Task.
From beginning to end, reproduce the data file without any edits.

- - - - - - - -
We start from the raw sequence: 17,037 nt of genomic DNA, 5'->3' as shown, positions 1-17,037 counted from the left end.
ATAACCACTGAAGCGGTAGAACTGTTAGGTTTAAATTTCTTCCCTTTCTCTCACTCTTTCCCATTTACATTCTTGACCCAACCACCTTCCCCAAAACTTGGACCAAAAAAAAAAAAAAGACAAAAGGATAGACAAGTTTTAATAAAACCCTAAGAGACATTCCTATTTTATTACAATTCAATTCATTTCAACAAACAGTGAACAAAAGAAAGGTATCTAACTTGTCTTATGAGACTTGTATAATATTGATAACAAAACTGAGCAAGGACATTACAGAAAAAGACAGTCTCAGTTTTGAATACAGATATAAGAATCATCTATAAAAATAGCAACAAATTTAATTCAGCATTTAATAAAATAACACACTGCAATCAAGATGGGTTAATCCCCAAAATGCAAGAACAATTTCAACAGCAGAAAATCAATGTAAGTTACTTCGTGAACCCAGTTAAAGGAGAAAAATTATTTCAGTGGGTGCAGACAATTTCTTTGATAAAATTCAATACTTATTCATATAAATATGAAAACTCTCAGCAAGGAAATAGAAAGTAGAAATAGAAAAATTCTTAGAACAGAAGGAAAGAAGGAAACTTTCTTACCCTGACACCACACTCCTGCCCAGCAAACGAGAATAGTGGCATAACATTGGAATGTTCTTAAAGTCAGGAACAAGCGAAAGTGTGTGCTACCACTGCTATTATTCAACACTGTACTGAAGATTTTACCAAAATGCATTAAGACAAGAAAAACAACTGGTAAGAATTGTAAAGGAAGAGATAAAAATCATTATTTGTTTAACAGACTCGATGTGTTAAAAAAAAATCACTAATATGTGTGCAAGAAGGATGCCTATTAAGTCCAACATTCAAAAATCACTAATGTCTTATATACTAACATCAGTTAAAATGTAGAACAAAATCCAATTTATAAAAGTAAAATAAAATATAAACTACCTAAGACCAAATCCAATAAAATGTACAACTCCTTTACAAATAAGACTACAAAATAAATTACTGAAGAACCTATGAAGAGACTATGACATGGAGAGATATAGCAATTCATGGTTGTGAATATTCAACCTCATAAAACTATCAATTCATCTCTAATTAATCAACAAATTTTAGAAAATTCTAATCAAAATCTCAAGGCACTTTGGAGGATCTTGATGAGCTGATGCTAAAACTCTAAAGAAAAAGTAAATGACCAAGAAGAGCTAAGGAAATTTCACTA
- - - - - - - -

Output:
We start from the raw sequence: 17,037 nt of genomic DNA, 5'->3' as shown, positions 1-17,037 counted from the left end.
ATAACCACTGAAGCGGTAGAACTGTTAGGTTTAAATTTCTTCCCTTTCTCTCACTCTTTCCCATTTACATTCTTGACCCAACCACCTTCCCCAAAACTTGGACCAAAAAAAAAAAAAAGACAAAAGGATAGACAAGTTTTAATAAAACCCTAAGAGACATTCCTATTTTATTACAATTCAATTCATTTCAACAAACAGTGAACAAAAGAAAGGTATCTAACTTGTCTTATGAGACTTGTATAATATTGATAACAAAACTGAGCAAGGACATTACAGAAAAAGACAGTCTCAGTTTTGAATACAGATATAAGAATCATCTATAAAAATAGCAACAAATTTAATTCAGCATTTAATAAAATAACACACTGCAATCAAGATGGGTTAATCCCCAAAATGCAAGAACAATTTCAACAGCAGAAAATCAATGTAAGTTACTTCGTGAACCCAGTTAAAGGAGAAAAATTATTTCAGTGGGTGCAGACAATTTCTTTGATAAAATTCAATACTTATTCATATAAATATGAAAACTCTCAGCAAGGAAATAGAAAGTAGAAATAGAAAAATTCTTAGAACAGAAGGAAAGAAGGAAACTTTCTTACCCTGACACCACACTCCTGCCCAGCAAACGAGAATAGTGGCATAACATTGGAATGTTCTTAAAGTCAGGAACAAGCGAAAGTGTGTGCTACCACTGCTATTATTCAACACTGTACTGAAGATTTTACCAAAATGCATTAAGACAAGAAAAACAACTGGTAAGAATTGTAAAGGAAGAGATAAAAATCATTATTTGTTTAACAGACTCGATGTGTTAAAAAAAAATCACTAATATGTGTGCAAGAAGGATGCCTATTAAGTCCAACATTCAAAAATCACTAATGTCTTATATACTAACATCAGTTAAAATGTAGAACAAAATCCAATTTATAAAAGTAAAATAAAATATAAACTACCTAAGACCAAATCCAATAAAATGTACAACTCCTTTACAAATAAGACTACAAAATAAATTACTGAAGAACCTATGAAGAGACTATGACATGGAGAGATATAGCAATTCATGGTTGTGAATATTCAACCTCATAAAACTATCAATTCATCTCTAATTAATCAACAAATTTTAGAAAATTCTAATCAAAATCTCAAGGCACTTTGGAGGATCTTGATGAGCTGATGCTAAAACTCTAAAGAAAAAGTAAATGACCAAGAAGAGCTAAGGAAATTTCACTA